Dueling Pendulums

Set each of these pendulums in motion and watch some
very interesting interactions.

Level: Middle to H.S.

Time involvement: 10-15 minutes.

Pendulums have been around for centuries. Their regular motion is almost hypnotic. Galileo in the 17th century used a swinging candelabra in a church as a science experiment. By using the pulse in his arm he discovered that the time for a complete swing was unchanged despite how short or long the swing. He also discovered that the weight of the “bob” did not affect the timing. Only the length determined how long each swing lasted! The dueling pendulums (as shown in the photo) are of equal weight and length. Although not shown in the photo the two pendulums can be directly attached to the horizontal pipe. With them directly attached it will be observed that when they are started together they will stay in step with each other!

However, when the pendulums are instead supported by a string loosely strung across the frame the resulting behavior will be completely different. By starting only one pendulum it will appear to be independent of the other pendulum. But wait. After a few swings it will be evident that the first pendulum is slowing down and the formerly resting pendulum is now beginning to move. In a short time the first pendulum will come to a stop and the second pendulum will now be swinging at the full extent that the firsts one had been swinging a short time earlier. The action will repeat many times with the action passing back and forth between the two pendulums.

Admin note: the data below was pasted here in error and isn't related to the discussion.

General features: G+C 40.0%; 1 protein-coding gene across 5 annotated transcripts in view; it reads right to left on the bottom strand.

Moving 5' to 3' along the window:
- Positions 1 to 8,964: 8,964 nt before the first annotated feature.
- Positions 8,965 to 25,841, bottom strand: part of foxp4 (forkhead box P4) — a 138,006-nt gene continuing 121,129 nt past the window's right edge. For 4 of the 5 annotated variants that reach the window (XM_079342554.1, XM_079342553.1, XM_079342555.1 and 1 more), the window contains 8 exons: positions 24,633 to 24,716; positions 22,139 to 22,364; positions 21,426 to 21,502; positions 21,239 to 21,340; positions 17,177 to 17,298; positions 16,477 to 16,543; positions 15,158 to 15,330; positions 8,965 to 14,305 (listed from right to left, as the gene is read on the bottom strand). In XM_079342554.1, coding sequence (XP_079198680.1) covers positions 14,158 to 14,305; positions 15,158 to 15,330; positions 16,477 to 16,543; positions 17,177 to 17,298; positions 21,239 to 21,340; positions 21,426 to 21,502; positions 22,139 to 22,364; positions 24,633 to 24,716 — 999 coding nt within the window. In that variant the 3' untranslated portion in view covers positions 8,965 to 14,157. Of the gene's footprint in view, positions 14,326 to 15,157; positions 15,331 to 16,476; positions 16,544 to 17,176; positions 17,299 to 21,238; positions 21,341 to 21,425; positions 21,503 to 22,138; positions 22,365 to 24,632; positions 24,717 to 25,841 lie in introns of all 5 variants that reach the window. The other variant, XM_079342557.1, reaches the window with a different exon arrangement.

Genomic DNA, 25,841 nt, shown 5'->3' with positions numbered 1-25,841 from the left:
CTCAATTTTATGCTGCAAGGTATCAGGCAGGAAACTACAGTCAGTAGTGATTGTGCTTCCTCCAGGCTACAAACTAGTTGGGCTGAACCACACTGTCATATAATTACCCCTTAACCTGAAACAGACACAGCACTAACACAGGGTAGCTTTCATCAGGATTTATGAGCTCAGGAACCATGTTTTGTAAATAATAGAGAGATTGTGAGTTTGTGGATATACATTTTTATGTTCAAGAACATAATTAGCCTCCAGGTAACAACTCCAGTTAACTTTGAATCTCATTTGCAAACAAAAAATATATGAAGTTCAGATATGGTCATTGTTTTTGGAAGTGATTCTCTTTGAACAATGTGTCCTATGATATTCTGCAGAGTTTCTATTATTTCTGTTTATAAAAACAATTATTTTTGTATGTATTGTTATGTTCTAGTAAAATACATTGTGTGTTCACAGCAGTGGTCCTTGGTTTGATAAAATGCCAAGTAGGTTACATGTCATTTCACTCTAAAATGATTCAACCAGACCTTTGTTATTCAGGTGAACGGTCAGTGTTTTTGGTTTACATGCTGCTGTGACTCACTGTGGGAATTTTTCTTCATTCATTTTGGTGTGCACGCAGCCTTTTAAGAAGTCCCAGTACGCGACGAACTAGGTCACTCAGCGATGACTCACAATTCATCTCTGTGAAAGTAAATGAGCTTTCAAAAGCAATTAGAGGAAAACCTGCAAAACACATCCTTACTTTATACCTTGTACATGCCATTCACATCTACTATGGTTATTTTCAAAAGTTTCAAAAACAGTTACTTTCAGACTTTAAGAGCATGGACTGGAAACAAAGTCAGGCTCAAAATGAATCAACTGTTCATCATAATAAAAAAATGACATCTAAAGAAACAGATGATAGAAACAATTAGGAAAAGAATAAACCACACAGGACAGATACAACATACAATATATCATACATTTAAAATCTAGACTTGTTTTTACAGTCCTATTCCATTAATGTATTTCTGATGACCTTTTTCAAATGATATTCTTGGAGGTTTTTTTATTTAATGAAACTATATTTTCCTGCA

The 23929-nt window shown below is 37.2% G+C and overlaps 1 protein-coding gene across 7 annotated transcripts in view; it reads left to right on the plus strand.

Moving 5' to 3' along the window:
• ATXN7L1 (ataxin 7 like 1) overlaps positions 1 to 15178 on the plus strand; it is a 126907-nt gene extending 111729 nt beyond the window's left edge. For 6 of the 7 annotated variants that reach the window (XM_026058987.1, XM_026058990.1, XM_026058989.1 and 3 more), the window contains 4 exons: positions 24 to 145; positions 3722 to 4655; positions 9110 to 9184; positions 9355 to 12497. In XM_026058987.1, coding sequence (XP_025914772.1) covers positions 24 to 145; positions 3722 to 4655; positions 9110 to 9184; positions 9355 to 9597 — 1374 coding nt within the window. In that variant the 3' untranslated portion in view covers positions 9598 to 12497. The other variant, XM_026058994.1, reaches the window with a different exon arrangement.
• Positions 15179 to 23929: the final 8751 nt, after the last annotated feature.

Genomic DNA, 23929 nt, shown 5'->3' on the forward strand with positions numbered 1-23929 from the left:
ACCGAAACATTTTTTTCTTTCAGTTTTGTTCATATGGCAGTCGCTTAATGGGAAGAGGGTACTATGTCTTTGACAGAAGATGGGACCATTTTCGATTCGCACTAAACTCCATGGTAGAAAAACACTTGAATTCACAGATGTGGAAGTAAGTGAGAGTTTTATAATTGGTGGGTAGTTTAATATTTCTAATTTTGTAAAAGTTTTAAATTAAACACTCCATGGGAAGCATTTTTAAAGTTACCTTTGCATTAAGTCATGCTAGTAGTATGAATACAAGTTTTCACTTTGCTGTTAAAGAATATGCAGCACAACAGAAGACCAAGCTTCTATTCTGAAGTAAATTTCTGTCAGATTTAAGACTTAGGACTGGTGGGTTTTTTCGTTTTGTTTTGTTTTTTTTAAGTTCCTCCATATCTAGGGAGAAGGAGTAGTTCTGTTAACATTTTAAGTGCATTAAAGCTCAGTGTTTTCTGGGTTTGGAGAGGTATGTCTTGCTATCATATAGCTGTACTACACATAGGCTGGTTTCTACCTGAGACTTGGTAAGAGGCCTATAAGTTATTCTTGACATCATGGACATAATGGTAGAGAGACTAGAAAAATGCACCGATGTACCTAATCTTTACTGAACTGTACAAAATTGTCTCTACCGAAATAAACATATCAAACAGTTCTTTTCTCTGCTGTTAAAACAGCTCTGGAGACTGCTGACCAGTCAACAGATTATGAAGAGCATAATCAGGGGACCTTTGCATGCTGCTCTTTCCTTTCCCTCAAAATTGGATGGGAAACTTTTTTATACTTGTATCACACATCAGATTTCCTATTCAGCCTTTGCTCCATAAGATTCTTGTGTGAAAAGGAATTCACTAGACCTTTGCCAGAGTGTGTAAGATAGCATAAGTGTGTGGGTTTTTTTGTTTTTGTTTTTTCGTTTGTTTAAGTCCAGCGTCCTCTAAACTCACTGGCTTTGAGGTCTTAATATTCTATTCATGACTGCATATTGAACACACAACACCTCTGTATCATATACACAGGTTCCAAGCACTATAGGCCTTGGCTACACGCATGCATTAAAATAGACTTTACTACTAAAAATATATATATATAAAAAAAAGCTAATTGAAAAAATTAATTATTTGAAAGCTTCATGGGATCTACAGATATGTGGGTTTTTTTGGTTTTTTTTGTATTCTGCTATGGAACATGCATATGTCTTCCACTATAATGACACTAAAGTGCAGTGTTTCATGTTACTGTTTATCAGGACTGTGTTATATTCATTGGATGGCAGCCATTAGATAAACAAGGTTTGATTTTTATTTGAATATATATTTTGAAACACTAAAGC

Discussion: Energy itself is invisible but we can easily see its effects. The two pendulums are passing their energy back and forth much as two people playing catch. The loosely strung string is the pathway for the energy. The key are passing their energy back and forth much as two people playing catch. The loosely strung string is the pathway for the energy. The key area to watch is the short region of string between the pendulums. If you look closely the leading pendulum will be “towing” the other pendulum for as long as it is moving. The moment it stops the action will reverse and the second pendulum will become the “leader” towing the first. Soooo, no magic, just simple mechanics.